Wednesday, October 22, 2014

There's no stopping the clock

      I literally took a double take when I saw three preteen girls I have known since they were munchkins. I was flabbergasted at their growth over the summer.
     “Growing like weeds” fits sprouting legs and blooming shapes, and simultaneously keeps moms alert monitoring appropriate outfits.
     It occurs to me that I have written my share of columns about slowing down and taking in life at a leisurely pace. I think that I will shake it up a bit and reverse the motion.
     So, full speed ahead.



     The movie, “Boyhood” starring Ethan Hawke, Ellar Coltrane and Patricia Arquette fascinates me, and I am delighted that The Star Theatre in Dansville thought enough of its patrons to show it. The multiplexes in the region have options to suit all customers’ interests, but it is tough for a one-screen operation to mind read and select a quality production.
     It is incredible that the movie project went on over a span of twelve years. I consider that a long time to honor a contract by anybody to anything these days in our commitment phobic society. That’s beside the point, though.
     What impresses me is “Boyhood” unfolds in just under three hours, and it is like viewing life in fast time through a living room window. It takes a lot of emotional energy to engage in what’s put out in front of me.
      It is truly a coming of age story following Ellar’s character, Mason from first through twelfth grades. The phases of childhood are represented realistically, and I will admit that I suffered vicariously through rough family patches. (Well-buttered popcorn can be helpful.)
     A few curves are thrown at mom, Patricia Arquette but she has fortitude to push on through. In other situations, Arquette makes bad decisions and her children are forced to deal with the consequences of her choices. It’s not pleasant to observe, and I stuff more kernels in my mouth to ward off bad feelings.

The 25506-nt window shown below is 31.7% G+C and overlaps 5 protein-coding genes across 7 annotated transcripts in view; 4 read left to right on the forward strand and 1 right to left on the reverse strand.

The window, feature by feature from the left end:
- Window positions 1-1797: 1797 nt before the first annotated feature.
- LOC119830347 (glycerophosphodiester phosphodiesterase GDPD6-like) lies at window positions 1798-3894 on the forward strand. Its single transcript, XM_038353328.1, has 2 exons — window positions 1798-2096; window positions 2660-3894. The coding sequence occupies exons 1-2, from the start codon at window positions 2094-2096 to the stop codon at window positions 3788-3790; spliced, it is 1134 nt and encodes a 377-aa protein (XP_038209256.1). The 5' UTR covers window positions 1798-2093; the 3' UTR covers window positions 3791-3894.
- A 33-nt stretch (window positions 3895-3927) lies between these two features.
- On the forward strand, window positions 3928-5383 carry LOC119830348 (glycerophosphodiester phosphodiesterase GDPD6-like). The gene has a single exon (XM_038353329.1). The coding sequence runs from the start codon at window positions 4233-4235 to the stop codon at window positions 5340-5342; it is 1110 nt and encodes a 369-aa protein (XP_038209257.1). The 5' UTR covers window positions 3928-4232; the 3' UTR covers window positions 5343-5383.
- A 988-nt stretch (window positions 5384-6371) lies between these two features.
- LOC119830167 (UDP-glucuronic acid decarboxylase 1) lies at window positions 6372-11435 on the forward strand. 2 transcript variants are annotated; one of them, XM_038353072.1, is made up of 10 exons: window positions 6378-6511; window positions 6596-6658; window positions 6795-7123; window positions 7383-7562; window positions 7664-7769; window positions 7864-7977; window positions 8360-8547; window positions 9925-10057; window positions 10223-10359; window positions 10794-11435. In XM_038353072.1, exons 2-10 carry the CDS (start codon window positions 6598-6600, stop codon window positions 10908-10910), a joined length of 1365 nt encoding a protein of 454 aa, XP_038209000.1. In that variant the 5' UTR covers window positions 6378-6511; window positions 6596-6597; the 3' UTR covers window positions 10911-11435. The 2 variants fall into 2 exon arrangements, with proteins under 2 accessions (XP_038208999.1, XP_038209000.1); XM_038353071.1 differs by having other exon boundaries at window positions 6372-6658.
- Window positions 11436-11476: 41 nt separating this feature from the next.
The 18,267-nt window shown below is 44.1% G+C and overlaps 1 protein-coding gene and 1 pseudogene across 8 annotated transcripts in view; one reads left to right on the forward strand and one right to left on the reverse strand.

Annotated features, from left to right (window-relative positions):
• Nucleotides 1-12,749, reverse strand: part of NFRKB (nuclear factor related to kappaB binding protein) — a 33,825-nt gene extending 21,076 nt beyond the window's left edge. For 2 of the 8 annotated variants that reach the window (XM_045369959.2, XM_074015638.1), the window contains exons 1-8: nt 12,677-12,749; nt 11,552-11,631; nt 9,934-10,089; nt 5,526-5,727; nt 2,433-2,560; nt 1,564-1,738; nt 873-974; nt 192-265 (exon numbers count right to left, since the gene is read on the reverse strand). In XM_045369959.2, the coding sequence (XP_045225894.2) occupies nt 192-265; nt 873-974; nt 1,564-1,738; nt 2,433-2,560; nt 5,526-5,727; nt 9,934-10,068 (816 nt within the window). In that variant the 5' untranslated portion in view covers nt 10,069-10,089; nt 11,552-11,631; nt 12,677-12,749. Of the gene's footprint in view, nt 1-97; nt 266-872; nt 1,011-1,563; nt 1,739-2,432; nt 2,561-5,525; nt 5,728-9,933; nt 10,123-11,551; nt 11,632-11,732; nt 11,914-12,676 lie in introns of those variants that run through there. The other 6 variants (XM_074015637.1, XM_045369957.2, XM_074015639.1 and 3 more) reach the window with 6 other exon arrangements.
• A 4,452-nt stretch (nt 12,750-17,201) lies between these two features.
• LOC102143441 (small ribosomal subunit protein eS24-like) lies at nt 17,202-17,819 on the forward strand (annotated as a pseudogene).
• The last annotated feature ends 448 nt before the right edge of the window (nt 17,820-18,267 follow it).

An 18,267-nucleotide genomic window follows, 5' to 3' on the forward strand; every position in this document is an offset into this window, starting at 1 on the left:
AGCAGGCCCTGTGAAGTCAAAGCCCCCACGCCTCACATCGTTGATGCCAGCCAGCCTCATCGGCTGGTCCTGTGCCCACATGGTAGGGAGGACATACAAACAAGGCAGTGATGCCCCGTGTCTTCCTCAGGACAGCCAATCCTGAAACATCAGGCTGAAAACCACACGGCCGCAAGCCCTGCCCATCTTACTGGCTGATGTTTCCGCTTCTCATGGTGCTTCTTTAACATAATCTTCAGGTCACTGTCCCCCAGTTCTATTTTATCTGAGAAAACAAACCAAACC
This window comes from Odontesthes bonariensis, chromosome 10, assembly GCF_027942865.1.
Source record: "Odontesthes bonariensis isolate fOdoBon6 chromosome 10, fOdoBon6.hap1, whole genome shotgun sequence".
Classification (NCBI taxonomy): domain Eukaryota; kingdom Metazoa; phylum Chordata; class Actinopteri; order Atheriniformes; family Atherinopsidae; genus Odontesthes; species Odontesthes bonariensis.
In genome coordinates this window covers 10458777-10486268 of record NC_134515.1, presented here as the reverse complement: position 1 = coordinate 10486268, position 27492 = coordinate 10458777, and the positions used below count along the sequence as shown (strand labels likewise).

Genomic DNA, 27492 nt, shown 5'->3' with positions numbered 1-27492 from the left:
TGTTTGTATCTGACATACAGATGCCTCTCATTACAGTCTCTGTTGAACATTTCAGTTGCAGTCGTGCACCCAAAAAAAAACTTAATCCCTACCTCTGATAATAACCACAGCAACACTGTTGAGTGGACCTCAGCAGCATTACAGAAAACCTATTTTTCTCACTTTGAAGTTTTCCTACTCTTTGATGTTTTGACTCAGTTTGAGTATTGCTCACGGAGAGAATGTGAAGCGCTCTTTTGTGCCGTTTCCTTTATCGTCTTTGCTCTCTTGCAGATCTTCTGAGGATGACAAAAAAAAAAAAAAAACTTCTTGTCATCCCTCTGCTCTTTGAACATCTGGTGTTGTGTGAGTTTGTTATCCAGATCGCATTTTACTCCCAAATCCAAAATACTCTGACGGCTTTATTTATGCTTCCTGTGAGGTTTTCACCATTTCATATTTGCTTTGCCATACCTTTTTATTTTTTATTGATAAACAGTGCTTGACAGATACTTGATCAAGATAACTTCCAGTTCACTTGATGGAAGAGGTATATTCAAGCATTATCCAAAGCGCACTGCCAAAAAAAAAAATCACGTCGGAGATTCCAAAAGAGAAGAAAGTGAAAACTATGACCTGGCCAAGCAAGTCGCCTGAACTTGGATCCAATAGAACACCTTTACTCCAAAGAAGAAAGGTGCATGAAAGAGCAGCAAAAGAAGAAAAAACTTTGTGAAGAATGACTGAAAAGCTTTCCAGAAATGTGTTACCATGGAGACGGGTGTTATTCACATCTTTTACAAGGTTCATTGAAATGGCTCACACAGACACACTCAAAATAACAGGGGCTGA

Carefree dad, Ethan Hawke does a terrific job listening as well as stressing the importance of keeping the lines of communication open. Hawke shows-up and stays involved with his kids, and I hope that moviegoers notice. It pays off in more ways than one.  
     The love from his estranged parents and sister aids in developing Ellar’s resilience. He leaves for college feeling like a worthy individual, and I am convinced that he has the potential for greatness.
     I return home from the theatre and shake my head at how fast life slips by. There’s no slowing down the aging process. There is no miracle that I have come across that would put me back to age twenty-five without forfeiting my accumulated wisdom. (I don’t want to give that up.) And, I do believe that I have sage advice worthy to share with younger people if they will listen.
    Our kids and grandkids — count in great grandkids — are perfect examples of time marching on. How can it be? They are walking, starting kindergarten and going off to college like speeding broncos let out of the training corral.


     Facing up to my gardens after a vacation is difficult. Those weeds have turned pristine rows of manicured flora into a virtual jungle that will take a lot of extra management to straighten out. The flowers appear to grow at a normal pace, but the competition is way out of control.
     Weeds have survival skills that rival the hardiest plant. Think about how hard it is to yank one out by its roots anchored securely in the soil.
     Originally, weeds indicated something undesirable, as weeds grew where they were not wanted. It started as a term in agriculture. I’ve had my own experiences of planting mint and thyme in a small plot and watching those herbs take over space as fast as I pull them out.
    The term, “growing like a weed” has evolved to mean quick advancement like a company that takes off. Livingston County is proud of its successful main street restoration grants providing the impetus for small business owners to achieve their economic potential.
     It could be a group of dedicated citizens combining their efforts tirelessly for the betterment of cultural experiences in the community. It comes together quickly when the timing is right like the newly formed Dansville ArtWorks.

  
    Google has changed my whole approach to research, and in only 13 years. What’s at my fingertips is more than mind boggling. Although I don’t often read movie reviews ahead — I make up my own mind — I am curious to read “Boyhood” details about the production and the cast lineup. I can do it rather quickly with Google and go on my way.
     It is hard to believe that it has been 13 years since 9/11. I was in Utah touring national parks, and today, here I am visiting the memorial museum in lower Manhattan. I have watched the site evolve from the pile of rubble to the inspirational remembrance it is now.
    Growing pains can come at any point. It’s not only about childhood physical aches. Older people know that the faster they move their bodies, the better able they are to maintain independence.   
     Time flies when you’re having fun. Weekends race by and before you know it, Sunday is upon you, the workweek ahead and more of the usual drill.

     Speed — It’s a fascinating concept — shows up in all areas of life. Race you to the water cooler?